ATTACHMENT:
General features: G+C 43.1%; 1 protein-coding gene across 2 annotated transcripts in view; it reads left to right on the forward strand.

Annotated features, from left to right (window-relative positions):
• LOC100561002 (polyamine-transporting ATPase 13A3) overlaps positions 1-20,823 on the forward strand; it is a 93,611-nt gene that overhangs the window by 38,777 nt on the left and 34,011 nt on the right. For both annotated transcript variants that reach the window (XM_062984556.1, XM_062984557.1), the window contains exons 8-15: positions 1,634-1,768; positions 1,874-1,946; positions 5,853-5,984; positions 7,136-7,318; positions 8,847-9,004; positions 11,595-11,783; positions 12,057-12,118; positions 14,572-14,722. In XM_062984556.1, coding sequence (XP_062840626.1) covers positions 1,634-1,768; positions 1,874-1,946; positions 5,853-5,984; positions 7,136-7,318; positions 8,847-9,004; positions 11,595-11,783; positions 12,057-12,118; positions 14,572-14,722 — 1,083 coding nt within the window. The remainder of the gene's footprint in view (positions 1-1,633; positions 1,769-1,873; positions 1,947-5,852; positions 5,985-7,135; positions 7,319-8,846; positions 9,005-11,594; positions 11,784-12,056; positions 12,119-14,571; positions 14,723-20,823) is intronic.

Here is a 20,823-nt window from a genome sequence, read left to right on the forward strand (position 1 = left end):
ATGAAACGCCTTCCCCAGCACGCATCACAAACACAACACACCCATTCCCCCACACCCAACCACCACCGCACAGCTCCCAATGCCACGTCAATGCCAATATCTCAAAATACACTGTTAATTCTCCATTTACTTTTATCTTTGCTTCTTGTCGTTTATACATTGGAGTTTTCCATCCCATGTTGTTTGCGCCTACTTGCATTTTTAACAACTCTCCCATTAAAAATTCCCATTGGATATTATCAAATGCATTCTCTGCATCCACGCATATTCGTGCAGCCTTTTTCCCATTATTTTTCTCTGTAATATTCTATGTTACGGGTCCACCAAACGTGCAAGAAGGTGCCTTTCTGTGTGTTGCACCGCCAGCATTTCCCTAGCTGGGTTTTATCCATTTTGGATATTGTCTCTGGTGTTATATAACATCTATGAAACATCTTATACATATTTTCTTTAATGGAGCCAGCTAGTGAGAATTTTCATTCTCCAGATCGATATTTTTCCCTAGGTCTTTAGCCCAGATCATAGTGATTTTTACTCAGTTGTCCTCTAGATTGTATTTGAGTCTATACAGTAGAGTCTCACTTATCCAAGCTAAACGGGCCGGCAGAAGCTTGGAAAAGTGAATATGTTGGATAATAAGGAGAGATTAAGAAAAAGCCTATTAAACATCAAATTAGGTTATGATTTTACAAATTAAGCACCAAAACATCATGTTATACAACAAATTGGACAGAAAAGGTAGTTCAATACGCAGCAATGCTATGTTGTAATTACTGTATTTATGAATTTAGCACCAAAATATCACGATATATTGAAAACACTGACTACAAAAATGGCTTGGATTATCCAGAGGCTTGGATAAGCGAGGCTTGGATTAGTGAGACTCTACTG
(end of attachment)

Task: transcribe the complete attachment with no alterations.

General features: G+C 43.1%; 1 protein-coding gene across 2 annotated transcripts in view; it reads left to right on the forward strand.

Annotated features, from left to right (window-relative positions):
• LOC100561002 (polyamine-transporting ATPase 13A3) overlaps positions 1-20,823 on the forward strand; it is a 93,611-nt gene that overhangs the window by 38,777 nt on the left and 34,011 nt on the right. For both annotated transcript variants that reach the window (XM_062984556.1, XM_062984557.1), the window contains exons 8-15: positions 1,634-1,768; positions 1,874-1,946; positions 5,853-5,984; positions 7,136-7,318; positions 8,847-9,004; positions 11,595-11,783; positions 12,057-12,118; positions 14,572-14,722. In XM_062984556.1, coding sequence (XP_062840626.1) covers positions 1,634-1,768; positions 1,874-1,946; positions 5,853-5,984; positions 7,136-7,318; positions 8,847-9,004; positions 11,595-11,783; positions 12,057-12,118; positions 14,572-14,722 — 1,083 coding nt within the window. The remainder of the gene's footprint in view (positions 1-1,633; positions 1,769-1,873; positions 1,947-5,852; positions 5,985-7,135; positions 7,319-8,846; positions 9,005-11,594; positions 11,784-12,056; positions 12,119-14,571; positions 14,723-20,823) is intronic.

Here is a 20,823-nt window from a genome sequence, read left to right on the forward strand (position 1 = left end):
ATGAAACGCCTTCCCCAGCACGCATCACAAACACAACACACCCATTCCCCCACACCCAACCACCACCGCACAGCTCCCAATGCCACGTCAATGCCAATATCTCAAAATACACTGTTAATTCTCCATTTACTTTTATCTTTGCTTCTTGTCGTTTATACATTGGAGTTTTCCATCCCATGTTGTTTGCGCCTACTTGCATTTTTAACAACTCTCCCATTAAAAATTCCCATTGGATATTATCAAATGCATTCTCTGCATCCACGCATATTCGTGCAGCCTTTTTCCCATTATTTTTCTCTGTAATATTCTATGTTACGGGTCCACCAAACGTGCAAGAAGGTGCCTTTCTGTGTGTTGCACCGCCAGCATTTCCCTAGCTGGGTTTTATCCATTTTGGATATTGTCTCTGGTGTTATATAACATCTATGAAACATCTTATACATATTTTCTTTAATGGAGCCAGCTAGTGAGAATTTTCATTCTCCAGATCGATATTTTTCCCTAGGTCTTTAGCCCAGATCATAGTGATTTTTACTCAGTTGTCCTCTAGATTGTATTTGAGTCTATACAGTAGAGTCTCACTTATCCAAGCTAAACGGGCCGGCAGAAGCTTGGAAAAGTGAATATGTTGGATAATAAGGAGAGATTAAGAAAAAGCCTATTAAACATCAAATTAGGTTATGATTTTACAAATTAAGCACCAAAACATCATGTTATACAACAAATTGGACAGAAAAGGTAGTTCAATACGCAGCAATGCTATGTTGTAATTACTGTATTTATGAATTTAGCACCAAAATATCACGATATATTGAAAACACTGACTACAAAAATGGCTTGGATTATCCAGAGGCTTGGATAAGCGAGGCTTGGATTAGTGAGACTCTACTG